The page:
A rebrand should represent a fundamental shift in how you position your business and how you’re different than before. Sure, the logo design will be a part of this. But the rationale behind the initiative and the outcome you’re hoping to achieve should be the most important.

Uber’s failure in logo redesign in 2016 left the world with some crucial lessons.

Mini Case Study: Uber

Source: Fortune

In February 2016, Uber unveiled a new logo featuring an image that is called the “atom and bit.” The company argued that its new look would “provide consistency, highlight information, and make our brand easy to recognize.”

But according to Alexander Chernev, a professor at the Kellogg School of Management at Northwestern University, Uber’s logo was a mistake. The story of "bits and atoms" might be true in theory, but it’s “just too abstract for customers who know Uber for its primary function: efficient and reliable transportation.”

Chernev also added:

the new Uber icon falls short on all these criteria. Unlike the original logo, the new logo is not instantly identifiable with Uber; it could as well be a logo of a computer, communication, chemical, or biotech company.

"Furthermore, its overall design—a square inside of a circle/hexagon — is not distinct, resembling many other logos and app icons. Then, there’s the issue of whether the new logo creates meaningful associations in the minds of Uber’s customers.”

People didn’t like this new Uber logo — many didn’t even understand the story behind it. Peter Markatos), the Former Director of Brand at Uber, admitted that they weren’t achieving their goal with their current system, stating: "It doesn’t make sense to build more equity into something that people don’t understand.”

However, it wasn’t until two years later that Uber changed this logo to its latest version, seen below.

Source: Uber Press Kit

Flaw 5: Name change when it's not needed

A rebrand often comes with a renaming — which can cost you brand recognition and branded search traffic if done incorrectly.

Naming a brand is an art form. Your new name should tell an important story about your company, why you want to change, how it benefits your target audiences, and where the change leads you.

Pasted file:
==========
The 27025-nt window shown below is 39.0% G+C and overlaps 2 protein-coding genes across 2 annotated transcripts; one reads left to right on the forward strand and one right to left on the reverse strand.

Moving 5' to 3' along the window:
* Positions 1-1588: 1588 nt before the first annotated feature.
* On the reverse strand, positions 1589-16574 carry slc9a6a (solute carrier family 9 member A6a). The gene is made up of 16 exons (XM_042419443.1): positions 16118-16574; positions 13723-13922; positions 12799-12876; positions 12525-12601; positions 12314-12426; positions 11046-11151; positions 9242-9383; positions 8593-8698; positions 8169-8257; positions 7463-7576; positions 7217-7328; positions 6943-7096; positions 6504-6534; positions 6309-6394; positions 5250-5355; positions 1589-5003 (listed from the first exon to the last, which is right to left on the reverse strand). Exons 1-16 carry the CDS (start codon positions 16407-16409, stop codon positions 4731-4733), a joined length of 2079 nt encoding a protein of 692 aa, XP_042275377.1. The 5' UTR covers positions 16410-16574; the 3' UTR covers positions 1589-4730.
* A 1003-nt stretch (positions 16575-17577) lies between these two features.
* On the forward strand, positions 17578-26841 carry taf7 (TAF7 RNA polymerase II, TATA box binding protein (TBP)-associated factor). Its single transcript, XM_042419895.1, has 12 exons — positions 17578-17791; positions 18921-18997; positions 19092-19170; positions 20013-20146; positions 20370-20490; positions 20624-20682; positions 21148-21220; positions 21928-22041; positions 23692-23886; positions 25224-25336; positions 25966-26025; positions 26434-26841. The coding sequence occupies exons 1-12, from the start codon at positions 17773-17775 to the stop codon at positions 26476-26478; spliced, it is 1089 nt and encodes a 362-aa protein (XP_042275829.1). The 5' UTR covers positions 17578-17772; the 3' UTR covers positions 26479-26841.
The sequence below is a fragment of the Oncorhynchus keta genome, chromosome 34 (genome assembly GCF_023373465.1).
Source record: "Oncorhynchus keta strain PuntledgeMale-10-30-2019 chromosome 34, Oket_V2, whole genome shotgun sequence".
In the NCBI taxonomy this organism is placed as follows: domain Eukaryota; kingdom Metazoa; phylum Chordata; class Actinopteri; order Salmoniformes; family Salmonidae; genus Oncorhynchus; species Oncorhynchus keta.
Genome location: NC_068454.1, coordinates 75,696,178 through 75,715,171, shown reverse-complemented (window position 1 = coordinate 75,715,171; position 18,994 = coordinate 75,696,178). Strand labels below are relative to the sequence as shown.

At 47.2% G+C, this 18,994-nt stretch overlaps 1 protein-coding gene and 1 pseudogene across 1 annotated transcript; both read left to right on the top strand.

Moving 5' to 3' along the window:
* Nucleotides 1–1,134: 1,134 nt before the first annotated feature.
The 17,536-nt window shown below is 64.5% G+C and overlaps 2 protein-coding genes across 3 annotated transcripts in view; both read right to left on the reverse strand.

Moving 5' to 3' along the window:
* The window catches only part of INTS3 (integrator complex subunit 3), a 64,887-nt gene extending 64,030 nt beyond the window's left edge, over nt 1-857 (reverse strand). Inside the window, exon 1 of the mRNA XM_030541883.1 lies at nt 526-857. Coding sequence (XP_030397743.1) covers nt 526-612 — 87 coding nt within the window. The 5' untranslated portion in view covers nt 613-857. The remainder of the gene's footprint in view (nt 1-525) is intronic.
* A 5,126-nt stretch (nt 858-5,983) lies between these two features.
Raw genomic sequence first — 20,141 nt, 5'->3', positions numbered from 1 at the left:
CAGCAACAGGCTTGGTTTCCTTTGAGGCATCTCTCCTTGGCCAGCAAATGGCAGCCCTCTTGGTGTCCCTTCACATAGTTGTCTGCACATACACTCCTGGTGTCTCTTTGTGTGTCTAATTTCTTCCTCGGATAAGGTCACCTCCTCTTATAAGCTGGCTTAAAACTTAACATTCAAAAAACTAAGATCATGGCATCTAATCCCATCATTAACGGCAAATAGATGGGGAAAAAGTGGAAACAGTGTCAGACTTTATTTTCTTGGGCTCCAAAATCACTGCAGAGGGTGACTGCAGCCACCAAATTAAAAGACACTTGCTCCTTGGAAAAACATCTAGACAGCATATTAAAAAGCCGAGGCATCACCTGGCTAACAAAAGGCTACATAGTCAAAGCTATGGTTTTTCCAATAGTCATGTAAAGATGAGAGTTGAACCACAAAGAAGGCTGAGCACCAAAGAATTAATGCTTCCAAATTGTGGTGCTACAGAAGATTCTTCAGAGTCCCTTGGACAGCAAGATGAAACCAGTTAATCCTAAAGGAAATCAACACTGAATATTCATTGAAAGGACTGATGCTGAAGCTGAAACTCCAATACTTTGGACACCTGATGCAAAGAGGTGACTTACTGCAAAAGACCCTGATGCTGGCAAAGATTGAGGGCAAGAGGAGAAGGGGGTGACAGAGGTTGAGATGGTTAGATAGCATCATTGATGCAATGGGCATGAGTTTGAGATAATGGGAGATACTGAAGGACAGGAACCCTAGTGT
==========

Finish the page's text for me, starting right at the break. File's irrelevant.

So, if you want to rename your company or a product, ensure you have both solid reasoning and a plan for recovery as part of your post-rebrand strategy. Otherwise, you may face a lot of trouble.

Mini Case Study: Pizza Hut

In 2009, Pizza Hut planned to expand its online and mobile businesses. In support of this change, the company introduced a new logo, “The Hut,” which it called “the perfect icon for our mobile generation.”

Brian Niccol, the Former CMO at Pizza Hut, told Brandweek:

We're also introducing another vocabulary word with Pizza Hut, which is 'The Hut.' That ties in nicely with today's texting generation. We wanted to make sure that Pizza Hut and 'The Hut' become common vernacular for our brand. Red is our mark and when you see that red roof, people will refer to it as 'The Hut' or 'Pizza Hut.”

Pause to think about “The Hut”. Pizza Hut dropped the most important part of its brand identity (a.k.a “Pizza”), turning the rest of its brand into a question mark.

What exactly should customers expect from "The Hut?” This unnecessary move generated laughter from the media and scorn from the public — forcing the company to revert to its original name.

However, the brand seems to still be using the phrase "No One OutPizzas The Hut" in 2022, as evidenced in the February ad seen below:

Final Thoughts

It can be challenging to roll out a successful rebrand. You might need to spend years and millions of dollars conducting research and devising a sure-fire rebranding strategy. But in the end, putting in the necessary time and effort is worth it — because you’ll avoid all the mistakes we covered in this article.

Solving the first problem, i.e. conducting extensive market research, is the most important factor in any good rebrand. Other flaws are largely matters of understanding brand identity: If Tropicana, Uber, Pizza Hut, and IHOP were aware of the emotional bond that their customers had with their original design, they might not have changed their packaging, logo, or name.

Companies need to be aware of their current market position, brand loyalty, and customer perception early on — thus, gaining invaluable insights that can help steer a rebrand or, if necessary, abort it. Hearing opposing opinions can be painful — but not as painful as rebranding that confused loyal customers or doesn't create any positive outcomes.

Brand Marketing
Brand Strategy